For the 2010 Donald W. Reynolds Governor’s Cup, a pair of brothers from the University of Oklahoma dreamed up the idea of using human hair as concrete filler, wrote a business plan around the concept and almost won the undergraduate competition.
The two enterprising innovators, Daniel and Yonathan Reches, created quite a stir with their student generated concept. Known as Sampson Fibers, the Reches brothers claimed third place and a $5,000 prize in the completion.
Daniel Reches also was awarded a $5,000 Paulsen Award scholarship, which he used to complete his undergraduate degrees in International Business and Entrepreneurship that fall.
Reches recently visited i2E’s Oklahoma City offices to meet with our venture advisors about a startup – TrigonAds – with which he is involved. Afterward, he sat down with me for a few minutes to discuss the Governor’s Cup experience and how it has influenced his entrepreneurial career.
Here are some excerpts of that conversation:
What are your thoughts on the Governor’s Cup experience?
One thing I think is so amazing about the Governor’s Cup and so amazing about the Paulsen Award is that what you do is not done anywhere else. You unite Oklahoma higher education institutes — be they public or private, in Tulsa or Oklahoma City or Ada or Stillwater – and you connect them together for a wealth of knowledge and a desire for knowledge that is unrivaled and unmet anywhere else. In all my times and educational experiences, I have not had an experience that enabled me to connect with real time, relevant people who all they want to do is to grow the culture of entrepreneurship and innovation in Oklahoma. And that’s wonderful. The Governor’s Cup is not a student program, it’s an Oklahoma program for students. It’s real life simulation in an academic setting.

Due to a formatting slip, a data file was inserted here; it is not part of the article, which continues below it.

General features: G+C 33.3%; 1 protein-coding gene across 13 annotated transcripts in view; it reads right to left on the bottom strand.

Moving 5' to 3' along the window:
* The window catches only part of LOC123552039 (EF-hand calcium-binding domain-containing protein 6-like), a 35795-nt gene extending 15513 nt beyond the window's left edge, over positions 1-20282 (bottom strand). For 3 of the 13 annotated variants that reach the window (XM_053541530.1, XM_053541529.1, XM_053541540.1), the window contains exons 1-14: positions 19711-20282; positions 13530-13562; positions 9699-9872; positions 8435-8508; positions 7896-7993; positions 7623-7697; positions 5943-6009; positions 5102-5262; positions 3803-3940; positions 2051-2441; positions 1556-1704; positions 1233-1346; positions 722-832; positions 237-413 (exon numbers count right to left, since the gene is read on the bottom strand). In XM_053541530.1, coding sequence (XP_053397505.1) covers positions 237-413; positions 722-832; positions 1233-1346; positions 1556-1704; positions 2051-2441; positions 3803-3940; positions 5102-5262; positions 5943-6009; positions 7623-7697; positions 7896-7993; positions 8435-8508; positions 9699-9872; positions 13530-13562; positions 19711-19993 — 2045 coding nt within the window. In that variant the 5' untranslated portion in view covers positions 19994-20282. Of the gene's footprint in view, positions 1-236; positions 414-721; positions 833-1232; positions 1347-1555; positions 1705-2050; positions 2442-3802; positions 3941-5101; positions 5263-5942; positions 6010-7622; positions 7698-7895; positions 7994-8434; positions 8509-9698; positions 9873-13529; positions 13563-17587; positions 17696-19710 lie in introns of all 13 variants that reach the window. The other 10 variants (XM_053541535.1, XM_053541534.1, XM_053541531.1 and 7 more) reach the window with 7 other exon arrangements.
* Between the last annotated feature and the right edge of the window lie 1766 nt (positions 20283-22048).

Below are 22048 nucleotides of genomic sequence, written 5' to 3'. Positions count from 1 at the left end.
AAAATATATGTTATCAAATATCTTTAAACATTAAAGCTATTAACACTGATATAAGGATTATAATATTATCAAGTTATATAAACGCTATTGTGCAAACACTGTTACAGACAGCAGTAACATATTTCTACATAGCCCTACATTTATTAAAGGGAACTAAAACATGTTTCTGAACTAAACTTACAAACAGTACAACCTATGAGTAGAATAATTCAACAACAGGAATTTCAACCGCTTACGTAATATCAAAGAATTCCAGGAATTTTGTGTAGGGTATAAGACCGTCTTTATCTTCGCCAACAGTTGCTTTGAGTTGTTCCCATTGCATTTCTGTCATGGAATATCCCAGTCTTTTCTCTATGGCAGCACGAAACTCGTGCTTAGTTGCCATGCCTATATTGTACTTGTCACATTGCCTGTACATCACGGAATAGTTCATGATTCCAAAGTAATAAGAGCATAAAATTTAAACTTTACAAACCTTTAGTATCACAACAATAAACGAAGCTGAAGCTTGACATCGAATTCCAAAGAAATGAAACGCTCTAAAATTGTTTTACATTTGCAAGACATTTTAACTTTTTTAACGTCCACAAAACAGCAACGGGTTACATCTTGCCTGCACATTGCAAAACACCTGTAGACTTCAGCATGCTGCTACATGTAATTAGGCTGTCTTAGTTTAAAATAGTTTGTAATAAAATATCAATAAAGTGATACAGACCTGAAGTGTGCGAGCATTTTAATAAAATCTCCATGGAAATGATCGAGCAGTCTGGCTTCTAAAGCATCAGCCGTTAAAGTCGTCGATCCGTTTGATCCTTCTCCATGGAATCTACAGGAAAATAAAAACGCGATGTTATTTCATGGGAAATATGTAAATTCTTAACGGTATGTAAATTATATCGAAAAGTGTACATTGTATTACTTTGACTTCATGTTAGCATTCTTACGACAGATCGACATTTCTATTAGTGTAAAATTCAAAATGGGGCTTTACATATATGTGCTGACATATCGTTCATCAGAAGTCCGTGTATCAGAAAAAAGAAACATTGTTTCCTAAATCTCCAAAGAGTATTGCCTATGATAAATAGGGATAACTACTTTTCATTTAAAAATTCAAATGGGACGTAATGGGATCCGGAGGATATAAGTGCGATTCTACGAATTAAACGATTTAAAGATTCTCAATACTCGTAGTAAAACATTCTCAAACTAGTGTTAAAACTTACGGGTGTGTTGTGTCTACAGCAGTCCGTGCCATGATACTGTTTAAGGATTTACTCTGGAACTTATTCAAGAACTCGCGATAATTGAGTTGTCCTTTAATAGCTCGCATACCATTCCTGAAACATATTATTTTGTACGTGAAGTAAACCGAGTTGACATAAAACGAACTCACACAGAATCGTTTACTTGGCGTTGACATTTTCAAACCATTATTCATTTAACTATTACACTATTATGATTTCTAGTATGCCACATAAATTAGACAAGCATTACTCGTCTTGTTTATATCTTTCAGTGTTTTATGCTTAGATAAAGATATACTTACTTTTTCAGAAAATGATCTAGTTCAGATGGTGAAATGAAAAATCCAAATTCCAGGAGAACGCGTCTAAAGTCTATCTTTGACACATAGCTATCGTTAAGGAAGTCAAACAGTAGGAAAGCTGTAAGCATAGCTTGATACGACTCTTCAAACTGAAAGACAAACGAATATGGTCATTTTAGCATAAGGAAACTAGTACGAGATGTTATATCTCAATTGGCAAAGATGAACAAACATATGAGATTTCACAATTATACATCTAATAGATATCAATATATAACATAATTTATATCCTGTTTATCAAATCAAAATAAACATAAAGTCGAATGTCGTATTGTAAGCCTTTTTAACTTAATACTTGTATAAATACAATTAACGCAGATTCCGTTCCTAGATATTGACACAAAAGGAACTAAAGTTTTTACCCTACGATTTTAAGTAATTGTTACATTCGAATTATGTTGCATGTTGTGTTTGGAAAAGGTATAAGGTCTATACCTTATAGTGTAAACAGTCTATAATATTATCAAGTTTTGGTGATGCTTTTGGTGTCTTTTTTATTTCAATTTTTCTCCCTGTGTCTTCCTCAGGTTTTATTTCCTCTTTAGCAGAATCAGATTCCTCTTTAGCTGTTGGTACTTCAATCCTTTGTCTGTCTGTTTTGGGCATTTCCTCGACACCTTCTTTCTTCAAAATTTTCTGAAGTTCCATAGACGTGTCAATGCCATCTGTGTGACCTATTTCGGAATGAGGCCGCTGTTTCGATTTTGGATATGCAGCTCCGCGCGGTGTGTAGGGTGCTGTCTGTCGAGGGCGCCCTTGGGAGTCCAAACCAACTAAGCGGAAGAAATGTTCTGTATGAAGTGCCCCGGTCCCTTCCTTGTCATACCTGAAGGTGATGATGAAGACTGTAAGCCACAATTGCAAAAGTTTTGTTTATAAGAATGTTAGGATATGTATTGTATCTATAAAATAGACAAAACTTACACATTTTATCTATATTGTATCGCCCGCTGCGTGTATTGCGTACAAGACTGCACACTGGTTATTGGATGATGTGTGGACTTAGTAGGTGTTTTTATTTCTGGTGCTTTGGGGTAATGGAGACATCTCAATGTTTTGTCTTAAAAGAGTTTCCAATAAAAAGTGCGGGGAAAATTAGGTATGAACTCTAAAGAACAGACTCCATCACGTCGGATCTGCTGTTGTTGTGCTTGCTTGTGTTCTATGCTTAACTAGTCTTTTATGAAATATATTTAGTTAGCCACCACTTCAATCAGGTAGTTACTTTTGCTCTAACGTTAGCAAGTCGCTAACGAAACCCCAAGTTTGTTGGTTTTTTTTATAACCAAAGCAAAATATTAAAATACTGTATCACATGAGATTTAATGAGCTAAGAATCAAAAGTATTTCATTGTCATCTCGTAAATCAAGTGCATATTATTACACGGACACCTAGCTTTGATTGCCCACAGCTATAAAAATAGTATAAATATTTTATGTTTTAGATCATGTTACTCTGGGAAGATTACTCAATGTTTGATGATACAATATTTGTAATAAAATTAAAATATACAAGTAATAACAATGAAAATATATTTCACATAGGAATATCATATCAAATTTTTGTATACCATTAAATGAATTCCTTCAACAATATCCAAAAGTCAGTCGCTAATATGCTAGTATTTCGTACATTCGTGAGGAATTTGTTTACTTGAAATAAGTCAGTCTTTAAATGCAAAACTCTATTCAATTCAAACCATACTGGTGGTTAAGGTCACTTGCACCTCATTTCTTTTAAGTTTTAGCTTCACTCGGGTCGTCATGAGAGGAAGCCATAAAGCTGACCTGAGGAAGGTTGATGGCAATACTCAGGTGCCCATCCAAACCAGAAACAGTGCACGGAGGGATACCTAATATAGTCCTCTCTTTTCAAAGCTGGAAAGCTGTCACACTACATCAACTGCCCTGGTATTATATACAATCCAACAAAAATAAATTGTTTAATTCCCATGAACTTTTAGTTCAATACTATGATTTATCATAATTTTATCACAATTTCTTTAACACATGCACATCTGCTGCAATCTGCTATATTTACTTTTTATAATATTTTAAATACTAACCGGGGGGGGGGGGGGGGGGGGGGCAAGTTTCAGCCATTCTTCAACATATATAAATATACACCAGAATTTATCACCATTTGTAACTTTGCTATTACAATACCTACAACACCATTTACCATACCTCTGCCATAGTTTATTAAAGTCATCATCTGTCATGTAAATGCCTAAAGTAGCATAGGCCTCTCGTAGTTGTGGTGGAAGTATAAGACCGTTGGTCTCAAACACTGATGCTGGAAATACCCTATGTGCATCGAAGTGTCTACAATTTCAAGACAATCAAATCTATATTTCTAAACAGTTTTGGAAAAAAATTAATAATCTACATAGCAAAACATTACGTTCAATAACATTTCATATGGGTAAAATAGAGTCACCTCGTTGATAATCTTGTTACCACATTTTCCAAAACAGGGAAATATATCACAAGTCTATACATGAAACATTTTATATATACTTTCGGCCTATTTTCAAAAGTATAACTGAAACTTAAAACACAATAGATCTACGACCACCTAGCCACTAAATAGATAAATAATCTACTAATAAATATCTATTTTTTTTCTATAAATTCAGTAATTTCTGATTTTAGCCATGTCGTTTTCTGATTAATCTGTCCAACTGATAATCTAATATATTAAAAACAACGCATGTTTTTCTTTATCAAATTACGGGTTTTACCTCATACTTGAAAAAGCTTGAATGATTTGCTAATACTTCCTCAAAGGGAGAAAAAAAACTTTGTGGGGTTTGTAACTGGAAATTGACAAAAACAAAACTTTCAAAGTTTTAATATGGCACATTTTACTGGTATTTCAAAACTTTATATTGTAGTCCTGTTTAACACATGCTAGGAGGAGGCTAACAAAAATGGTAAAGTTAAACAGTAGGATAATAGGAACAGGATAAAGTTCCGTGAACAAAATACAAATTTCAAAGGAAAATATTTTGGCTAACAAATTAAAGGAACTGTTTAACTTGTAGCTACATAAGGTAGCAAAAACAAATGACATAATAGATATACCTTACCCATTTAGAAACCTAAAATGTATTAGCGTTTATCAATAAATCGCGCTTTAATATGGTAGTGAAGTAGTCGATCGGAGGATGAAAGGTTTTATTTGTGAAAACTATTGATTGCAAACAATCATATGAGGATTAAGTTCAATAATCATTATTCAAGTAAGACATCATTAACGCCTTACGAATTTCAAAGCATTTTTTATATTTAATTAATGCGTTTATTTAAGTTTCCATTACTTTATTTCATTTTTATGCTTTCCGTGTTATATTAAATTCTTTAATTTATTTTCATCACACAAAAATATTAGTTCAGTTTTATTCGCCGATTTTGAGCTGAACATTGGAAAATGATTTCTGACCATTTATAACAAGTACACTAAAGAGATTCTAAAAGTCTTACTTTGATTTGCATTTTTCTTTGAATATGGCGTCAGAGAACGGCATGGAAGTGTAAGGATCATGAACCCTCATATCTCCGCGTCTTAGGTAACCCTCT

As a Paulsen Award winner, you got to speak to the Oklahoma Business Roundtable at its annual meeting; what did you tell them?
What I talked to them about is the fact that Oklahoma presents a great opportunity. That’s one of the beautiful things about our state. This is an overlooked market, a market that has a very large amount of wealth, a very large amount of human capital and a very good investor pool. What I told them honestly is that, in my opinion, the chambers of commerce and other organizations should partner together to offer even minimum wage internships for in-state students, because we need to keep Oklahoma graduates in the state. We need to create employment opportunities through connecting potential employees with potential employers.
You are a dual U.S.-Israel citizen, yet chose to stay in Oklahoma after graduation. What kept you here?
I graduated in December 2010 and started working on a business venture that ended up not getting funding from a bank. After that rejection I was approached by a non-profit, the Hillel Foundation, down in Norman. They were looking for an interim director. It’s the Jewish programming on campus. It was a very great opportunity, and I was by far the youngest person to every do that job. I was 23. I managed two employees, four interns and ran $160,000 budget. It was a great experience, but in all honesty, partially through my experience with i2E and partially through my life experience, I really knew that’s not where my passion was. I wanted to work on a technological concept and bring it to market. So, when I finished that job in May, I traveled for four months and found this startup, and that’s what I’m doing. The people in this state are focused on making this state business friendly and making the state competitive. Oklahoma is a wonderful place to live and wonderful place to start a business.
What became of Sampson Fibers, the venture described in your GovCup business plan?
It’s basically on the back burner. We got a lot of very good feedback on it. What really came out of Sampson Fiber is it really changed the way both me and my brother look at entrepreneurship. As weird as it is to say, the beautiful thing about the Governor’s Cup is that it is not an assignment, it is not something you do for school. It’s something you do not for real in the way you are actually going to do it, but for real in the way that you could actually do it. Those two complement each other in a way that can only be taught through something like the Governor’s Cup.